A winning project of the "Populism and democracy" theme
The Perpignan social laboratory project is the 2021 laureate of the "Populism and democracy" theme of the Emerging Research call for projects.
Analysis of the the National Rally victory in the municipal elections of Perpignan in 2020 as a meeting on the electoral market, between a renewed populist offer and a populist demand shaped by the transformations of the territory since the municipal election of 1959.
Porteur du projet
Director of research in political science, and director of CEPEL (Center for Political and Social Studies), Montpellier University. He is the PLS coordinator. He directs the collection "Cultural policies" of the Grenoble University Press with Philippe Teillet
Associate researcher at CEPEL Montpellier University. He is specialized in the far right. Member of the steering committee of the VIORAMIL program (Violence and militant radicalizations in France) of the National Research Agency, and researcher of the History of fascism in Europe and Eurasia program, Institute for European, Russian and Eurasian Studies, George-Washington University.
University professor in urban planning at Perpignan Via Domitia (UPVD) University and researcher at UMR ART-DEV 5281 CNRS - Actors, Resources, Territories in Development. Urban issues specialist
Professor at the Universities of Contemporary History at Perpignan Via Domitia (UPVD) University, and researcher at the Center for Research on Societies and Environments in the Mediterranean (CRESEM)
Lecturer in geography at Perpignan Via Domitia (UPVD) University
Member of UMR ART-DEV 5281 CNRS - Actors, Resources, Territories in Development. Migration specialist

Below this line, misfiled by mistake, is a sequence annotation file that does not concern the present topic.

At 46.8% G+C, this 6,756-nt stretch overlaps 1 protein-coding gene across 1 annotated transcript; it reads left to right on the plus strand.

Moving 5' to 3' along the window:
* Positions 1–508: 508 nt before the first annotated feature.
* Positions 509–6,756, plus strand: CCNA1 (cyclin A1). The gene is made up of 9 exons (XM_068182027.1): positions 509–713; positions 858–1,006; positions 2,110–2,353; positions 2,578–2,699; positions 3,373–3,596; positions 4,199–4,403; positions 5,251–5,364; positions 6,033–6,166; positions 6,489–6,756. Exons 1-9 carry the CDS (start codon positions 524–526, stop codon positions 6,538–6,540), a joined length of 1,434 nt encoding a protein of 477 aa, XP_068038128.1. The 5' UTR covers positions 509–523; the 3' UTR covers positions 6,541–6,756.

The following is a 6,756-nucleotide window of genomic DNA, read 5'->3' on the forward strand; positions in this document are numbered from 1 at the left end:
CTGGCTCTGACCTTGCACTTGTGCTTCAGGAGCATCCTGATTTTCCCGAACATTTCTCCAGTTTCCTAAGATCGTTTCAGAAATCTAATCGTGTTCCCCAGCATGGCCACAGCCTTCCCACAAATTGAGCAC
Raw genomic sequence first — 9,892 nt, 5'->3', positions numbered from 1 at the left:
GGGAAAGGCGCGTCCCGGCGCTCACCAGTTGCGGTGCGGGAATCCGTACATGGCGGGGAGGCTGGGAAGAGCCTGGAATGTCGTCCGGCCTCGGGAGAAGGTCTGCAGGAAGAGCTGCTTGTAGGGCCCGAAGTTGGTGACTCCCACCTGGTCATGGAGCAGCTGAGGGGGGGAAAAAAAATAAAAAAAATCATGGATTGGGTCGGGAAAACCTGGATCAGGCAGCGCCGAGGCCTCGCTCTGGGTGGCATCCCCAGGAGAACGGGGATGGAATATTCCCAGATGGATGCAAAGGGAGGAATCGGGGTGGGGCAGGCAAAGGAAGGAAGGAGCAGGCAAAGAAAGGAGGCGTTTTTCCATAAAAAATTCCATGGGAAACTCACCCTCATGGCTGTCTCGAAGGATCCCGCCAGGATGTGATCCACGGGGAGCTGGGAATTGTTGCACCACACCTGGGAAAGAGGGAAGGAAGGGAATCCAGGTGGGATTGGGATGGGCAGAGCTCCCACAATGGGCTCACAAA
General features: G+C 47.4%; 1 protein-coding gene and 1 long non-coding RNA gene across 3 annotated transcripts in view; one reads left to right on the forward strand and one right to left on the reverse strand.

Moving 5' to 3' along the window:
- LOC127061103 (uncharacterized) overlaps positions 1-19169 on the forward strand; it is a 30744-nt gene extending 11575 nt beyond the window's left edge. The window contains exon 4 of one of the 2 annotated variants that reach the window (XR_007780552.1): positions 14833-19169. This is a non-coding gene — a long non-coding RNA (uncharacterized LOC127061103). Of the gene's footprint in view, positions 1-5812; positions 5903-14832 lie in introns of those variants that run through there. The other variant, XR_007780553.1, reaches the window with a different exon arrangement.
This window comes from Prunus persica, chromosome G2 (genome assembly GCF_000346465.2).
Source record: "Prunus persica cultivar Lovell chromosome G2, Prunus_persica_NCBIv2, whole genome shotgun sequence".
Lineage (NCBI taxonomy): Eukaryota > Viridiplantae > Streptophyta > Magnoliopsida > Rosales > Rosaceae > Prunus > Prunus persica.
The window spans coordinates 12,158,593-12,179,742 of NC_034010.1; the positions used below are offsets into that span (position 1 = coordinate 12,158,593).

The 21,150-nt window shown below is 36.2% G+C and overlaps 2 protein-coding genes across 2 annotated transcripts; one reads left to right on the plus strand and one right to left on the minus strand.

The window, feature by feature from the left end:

Lecturer in public law at Perpignan Via Domitia (UPVD) University
Researcher at the Center for Economic and Development Law (CDED)
Lecturer in land use planning and town planning at Perpigan Via Domitia (UPVD) University
Researcher at UMR ART-DEV 5281 CNRS - Actors, Resources, Territories in Development
Populism and democracy
Beyond its historical and geographical avatars, the notion of populism is generally defined on the basis of the threefold principle of anti-elitism, the belief in a homogeneous people and the preference for an unmediated popular sovereignty. (Akkerman, Mudde et Zaslove 2014 ; Schulz et al. 2017).
Parties meeting these criteria have now become established in both young and consolidated democracies. By 2019, they were involved in the governments of eleven European countries, with one in four voters having voted for a populist party in the last major national election (Timbro Authoritarian Populism Index, 2019). Populist parties thrive as the gap between democratic aspirations and the often disappointing workings of liberal democracies widens (Rooduijn, van der Brug et de Lange 2016 ; Rosanvallon 2000). By putting forward a radical demand for popular sovereignty, populist parties appeal primarily to an electorate that is dissatisfied with representative democracy, and even questions the very principle of representation as an effective means of translating the will of the people into political decisions.
Populism can thus be seen as both a threat and an opportunity for democracy. Exclusive populism - often associated with the radical right since it limits the people to those born in the country and readily combines with xenophobic elements - can undermine democracy and lead to illiberal democratic regimes through its anti-pluralist component, by privileging an organic conception of the people that leads to the rejection of the rule of law, minority rights or the separation of powers. (Urbinati 1998).
On the other hand, a more inclusive populism - typically associated with the radical left, since it combines populist markers with left-wing ideological markers such as a better distribution of wealth - can deepen democracy by pushing political elites to take better account of popular demands. It can also empower social democratic parties and associative organizations with consensual narratives, which can increase the electoral participation of the working class and even unify their grievances (Mudde and Kaltwasser 2013) by constructing the people as a political subject (Laclau 2002).
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